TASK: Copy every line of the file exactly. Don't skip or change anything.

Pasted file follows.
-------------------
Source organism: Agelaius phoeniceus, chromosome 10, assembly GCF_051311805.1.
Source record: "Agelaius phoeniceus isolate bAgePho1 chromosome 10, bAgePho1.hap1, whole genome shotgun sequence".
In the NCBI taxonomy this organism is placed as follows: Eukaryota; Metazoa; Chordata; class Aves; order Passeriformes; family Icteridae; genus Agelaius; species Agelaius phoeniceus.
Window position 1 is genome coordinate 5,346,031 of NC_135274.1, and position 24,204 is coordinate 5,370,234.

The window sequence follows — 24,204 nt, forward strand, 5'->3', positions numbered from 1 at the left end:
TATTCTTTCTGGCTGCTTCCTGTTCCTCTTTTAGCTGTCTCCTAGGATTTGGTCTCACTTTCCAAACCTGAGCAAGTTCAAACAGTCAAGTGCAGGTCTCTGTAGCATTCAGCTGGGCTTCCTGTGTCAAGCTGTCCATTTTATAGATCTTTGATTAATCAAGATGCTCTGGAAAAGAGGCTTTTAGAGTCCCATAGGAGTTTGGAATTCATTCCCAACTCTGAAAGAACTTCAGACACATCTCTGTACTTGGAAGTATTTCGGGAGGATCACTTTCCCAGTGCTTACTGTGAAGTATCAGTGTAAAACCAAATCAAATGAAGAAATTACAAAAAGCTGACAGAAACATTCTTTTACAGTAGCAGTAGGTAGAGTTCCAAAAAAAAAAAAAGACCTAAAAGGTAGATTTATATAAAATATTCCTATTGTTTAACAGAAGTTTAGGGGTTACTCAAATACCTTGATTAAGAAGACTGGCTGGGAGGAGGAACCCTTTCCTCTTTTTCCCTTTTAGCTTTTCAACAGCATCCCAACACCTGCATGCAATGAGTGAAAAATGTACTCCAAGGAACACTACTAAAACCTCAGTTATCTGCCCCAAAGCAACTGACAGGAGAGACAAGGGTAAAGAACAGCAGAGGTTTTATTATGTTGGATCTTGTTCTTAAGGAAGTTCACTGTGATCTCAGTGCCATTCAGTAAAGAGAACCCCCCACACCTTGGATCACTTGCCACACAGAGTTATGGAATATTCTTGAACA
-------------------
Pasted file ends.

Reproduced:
Source organism: Agelaius phoeniceus, chromosome 10, assembly GCF_051311805.1.
Source record: "Agelaius phoeniceus isolate bAgePho1 chromosome 10, bAgePho1.hap1, whole genome shotgun sequence".
In the NCBI taxonomy this organism is placed as follows: Eukaryota; Metazoa; Chordata; class Aves; order Passeriformes; family Icteridae; genus Agelaius; species Agelaius phoeniceus.
Window position 1 is genome coordinate 5,346,031 of NC_135274.1, and position 24,204 is coordinate 5,370,234.

The window sequence follows — 24,204 nt, forward strand, 5'->3', positions numbered from 1 at the left end:
TATTCTTTCTGGCTGCTTCCTGTTCCTCTTTTAGCTGTCTCCTAGGATTTGGTCTCACTTTCCAAACCTGAGCAAGTTCAAACAGTCAAGTGCAGGTCTCTGTAGCATTCAGCTGGGCTTCCTGTGTCAAGCTGTCCATTTTATAGATCTTTGATTAATCAAGATGCTCTGGAAAAGAGGCTTTTAGAGTCCCATAGGAGTTTGGAATTCATTCCCAACTCTGAAAGAACTTCAGACACATCTCTGTACTTGGAAGTATTTCGGGAGGATCACTTTCCCAGTGCTTACTGTGAAGTATCAGTGTAAAACCAAATCAAATGAAGAAATTACAAAAAGCTGACAGAAACATTCTTTTACAGTAGCAGTAGGTAGAGTTCCAAAAAAAAAAAAAGACCTAAAAGGTAGATTTATATAAAATATTCCTATTGTTTAACAGAAGTTTAGGGGTTACTCAAATACCTTGATTAAGAAGACTGGCTGGGAGGAGGAACCCTTTCCTCTTTTTCCCTTTTAGCTTTTCAACAGCATCCCAACACCTGCATGCAATGAGTGAAAAATGTACTCCAAGGAACACTACTAAAACCTCAGTTATCTGCCCCAAAGCAACTGACAGGAGAGACAAGGGTAAAGAACAGCAGAGGTTTTATTATGTTGGATCTTGTTCTTAAGGAAGTTCACTGTGATCTCAGTGCCATTCAGTAAAGAGAACCCCCCACACCTTGGATCACTTGCCACACAGAGTTATGGAATATTCTTGAACA